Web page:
Author: Chase Austin
Even though we all want that delicious leftover sandwich on Black Friday, by the Friday after, the deals aren’t the only thing that’s black. No judgment if you like to eat moldy turkey, but most people end up throwing that away, totaling up to about 200 MILLION pounds of turkey that are thrown away each year, so doing your part to reduce your waste can be pretty important.
I don’t expect you to never eat turkey again or to stay home this year.
With these tips, you will find many ways to reduce your waste and celebrate, while still keeping your favorite delicious traditions.
Only buy what you need.
The easiest way to cut down on how much you throw out is to cut down on how much you buy. Get a count of how many people are coming and buy just enough for everyone to have their share (plus leftovers, of course).
Cousin Billy leaving his 7 kids at home this year? No worries – a chicken can easily feed your smaller group without all the waste. If you can’t give up your favorite bird, you can also easily buy a smaller turkey from your local turkey farm.
Ask your guests what they’ll eat beforehand. If no one will eat the cranberry sauce, don’t buy it!
Leftovers are a slippery slope.
It’s easy to plan to eat extra turkey for the next week, but you inevitably will get tired of it. Everyone says they’ll take some, but then they would be stealing all of your good Tupperware, and you can’t have that, you Tupperware-hoarding Smeagol you.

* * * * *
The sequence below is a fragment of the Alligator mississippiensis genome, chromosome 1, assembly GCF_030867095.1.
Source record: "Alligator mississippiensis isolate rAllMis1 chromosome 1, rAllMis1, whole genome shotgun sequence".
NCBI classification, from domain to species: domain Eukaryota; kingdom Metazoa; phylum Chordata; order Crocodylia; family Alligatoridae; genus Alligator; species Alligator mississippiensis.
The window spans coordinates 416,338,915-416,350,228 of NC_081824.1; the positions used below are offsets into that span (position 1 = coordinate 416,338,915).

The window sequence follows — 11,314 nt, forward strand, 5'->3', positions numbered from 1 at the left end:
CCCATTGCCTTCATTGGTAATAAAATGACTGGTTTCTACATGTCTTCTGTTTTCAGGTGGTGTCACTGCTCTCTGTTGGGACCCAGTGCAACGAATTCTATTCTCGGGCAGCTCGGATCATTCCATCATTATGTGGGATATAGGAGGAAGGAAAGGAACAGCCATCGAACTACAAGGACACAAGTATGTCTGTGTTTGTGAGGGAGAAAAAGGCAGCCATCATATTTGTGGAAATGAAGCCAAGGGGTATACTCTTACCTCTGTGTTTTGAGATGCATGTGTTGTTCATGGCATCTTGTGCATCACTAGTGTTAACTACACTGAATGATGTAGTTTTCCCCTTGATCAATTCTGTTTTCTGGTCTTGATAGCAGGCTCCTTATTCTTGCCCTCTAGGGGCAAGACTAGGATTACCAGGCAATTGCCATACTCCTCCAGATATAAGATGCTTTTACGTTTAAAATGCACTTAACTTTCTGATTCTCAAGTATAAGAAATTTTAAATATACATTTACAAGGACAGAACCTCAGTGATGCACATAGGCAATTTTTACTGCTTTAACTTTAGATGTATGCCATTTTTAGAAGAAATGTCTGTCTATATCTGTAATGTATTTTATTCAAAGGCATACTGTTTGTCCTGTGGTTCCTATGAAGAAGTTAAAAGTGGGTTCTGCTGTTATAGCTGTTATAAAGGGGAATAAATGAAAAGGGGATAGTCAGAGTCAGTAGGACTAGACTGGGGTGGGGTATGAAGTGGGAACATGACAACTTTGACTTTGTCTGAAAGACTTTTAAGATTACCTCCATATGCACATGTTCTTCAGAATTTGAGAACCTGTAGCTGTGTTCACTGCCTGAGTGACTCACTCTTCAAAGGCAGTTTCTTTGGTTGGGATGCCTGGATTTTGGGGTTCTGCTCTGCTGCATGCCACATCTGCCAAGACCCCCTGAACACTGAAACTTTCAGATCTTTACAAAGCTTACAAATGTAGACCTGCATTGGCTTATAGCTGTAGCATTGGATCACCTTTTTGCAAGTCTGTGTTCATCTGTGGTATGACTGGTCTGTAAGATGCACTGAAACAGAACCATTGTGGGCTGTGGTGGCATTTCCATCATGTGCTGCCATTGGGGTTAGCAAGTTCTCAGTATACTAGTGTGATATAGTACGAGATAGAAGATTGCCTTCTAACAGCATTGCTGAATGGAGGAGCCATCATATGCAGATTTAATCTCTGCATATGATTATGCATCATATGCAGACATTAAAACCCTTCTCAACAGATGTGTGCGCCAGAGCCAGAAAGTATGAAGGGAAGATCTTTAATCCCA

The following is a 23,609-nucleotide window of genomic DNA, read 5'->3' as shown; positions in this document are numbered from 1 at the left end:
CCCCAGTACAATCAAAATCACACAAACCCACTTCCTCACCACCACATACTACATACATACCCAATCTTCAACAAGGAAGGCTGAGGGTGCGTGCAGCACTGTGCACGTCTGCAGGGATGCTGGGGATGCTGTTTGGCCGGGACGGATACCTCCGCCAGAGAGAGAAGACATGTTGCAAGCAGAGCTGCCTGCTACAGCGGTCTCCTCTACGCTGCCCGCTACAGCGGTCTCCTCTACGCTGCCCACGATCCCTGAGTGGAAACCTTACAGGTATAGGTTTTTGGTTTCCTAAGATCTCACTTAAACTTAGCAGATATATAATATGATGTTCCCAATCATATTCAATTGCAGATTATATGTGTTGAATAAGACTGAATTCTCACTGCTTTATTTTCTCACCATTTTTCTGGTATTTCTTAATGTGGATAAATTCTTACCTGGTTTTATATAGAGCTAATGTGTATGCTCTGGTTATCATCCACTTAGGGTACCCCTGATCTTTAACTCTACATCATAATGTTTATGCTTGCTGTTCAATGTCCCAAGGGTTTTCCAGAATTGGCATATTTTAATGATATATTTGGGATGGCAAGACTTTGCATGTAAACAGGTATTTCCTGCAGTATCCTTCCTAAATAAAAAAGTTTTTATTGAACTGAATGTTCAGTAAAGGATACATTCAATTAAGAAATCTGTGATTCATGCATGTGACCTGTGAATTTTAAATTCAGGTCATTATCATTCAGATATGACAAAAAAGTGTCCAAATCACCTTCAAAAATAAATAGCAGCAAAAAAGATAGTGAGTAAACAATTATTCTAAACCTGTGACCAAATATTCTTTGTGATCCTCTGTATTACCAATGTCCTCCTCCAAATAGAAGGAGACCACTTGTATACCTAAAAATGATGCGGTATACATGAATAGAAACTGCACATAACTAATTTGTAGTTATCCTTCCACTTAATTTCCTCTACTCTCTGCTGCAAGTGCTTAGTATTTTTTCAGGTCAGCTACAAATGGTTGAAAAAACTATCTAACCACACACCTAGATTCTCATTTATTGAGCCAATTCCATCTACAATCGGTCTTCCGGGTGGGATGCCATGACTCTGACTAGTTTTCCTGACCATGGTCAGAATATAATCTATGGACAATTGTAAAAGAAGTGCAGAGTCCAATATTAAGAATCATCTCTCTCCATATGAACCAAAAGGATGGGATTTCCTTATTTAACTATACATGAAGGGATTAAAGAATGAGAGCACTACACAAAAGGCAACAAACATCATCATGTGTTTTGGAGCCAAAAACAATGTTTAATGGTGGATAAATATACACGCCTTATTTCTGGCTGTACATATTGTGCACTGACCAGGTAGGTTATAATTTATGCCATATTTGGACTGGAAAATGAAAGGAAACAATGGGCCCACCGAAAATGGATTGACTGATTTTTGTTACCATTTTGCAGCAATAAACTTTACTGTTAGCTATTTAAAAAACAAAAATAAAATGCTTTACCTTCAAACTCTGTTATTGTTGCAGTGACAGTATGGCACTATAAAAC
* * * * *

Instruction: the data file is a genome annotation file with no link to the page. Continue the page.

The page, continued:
Make them bring their own. If they want to come in and gorge on the delicious turkey you spent 6 hours cooking, they better bring their own Tupperware and take some food home.
Ask who will be taking home leftovers, and stick to that. If everyone says beforehand that they don’t want any, great! You can buy less food. This ends up benefiting everyone – they only take home what they want and as much as they want, and you get to keep all your good containers.
Freeze whatever you can’t eat right before it goes bad. Next March, when the government says you can’t leave your house for several weeks, you already have your meals.
Do you have to waste that?
No. No, you don’t. Turkey bones, plus whatever vegetable scraps you have, make a delicious broth for all that ramen you’re going to eat when you get back to campus.
Some leftovers are a good excuse to visit someone’s dog – Spot loves turkey, but not bones or onions (please double check before feeding anything to a dog).
Compost, compost, compost. I’m sure you’ve heard it 100 times, but composting your meatless foods is super great at reducing waste, and awesome fertilizer. Do not put the turkey in your compost, it will not end well.
Give thanks to our dear Mother Earth this year and reduce your waste. I promise, she will appreciate it more than your family appreciates the deep-fried turkey that almost exploded while your uncle was cooking.
About the author:
Chase Austin is an Environmental Geoscience major and the current Student Engagement Intern for the Center for Sustainable Development. Food is his secret passion – if he is home, he is probably cooking something wacky (or a quesadilla).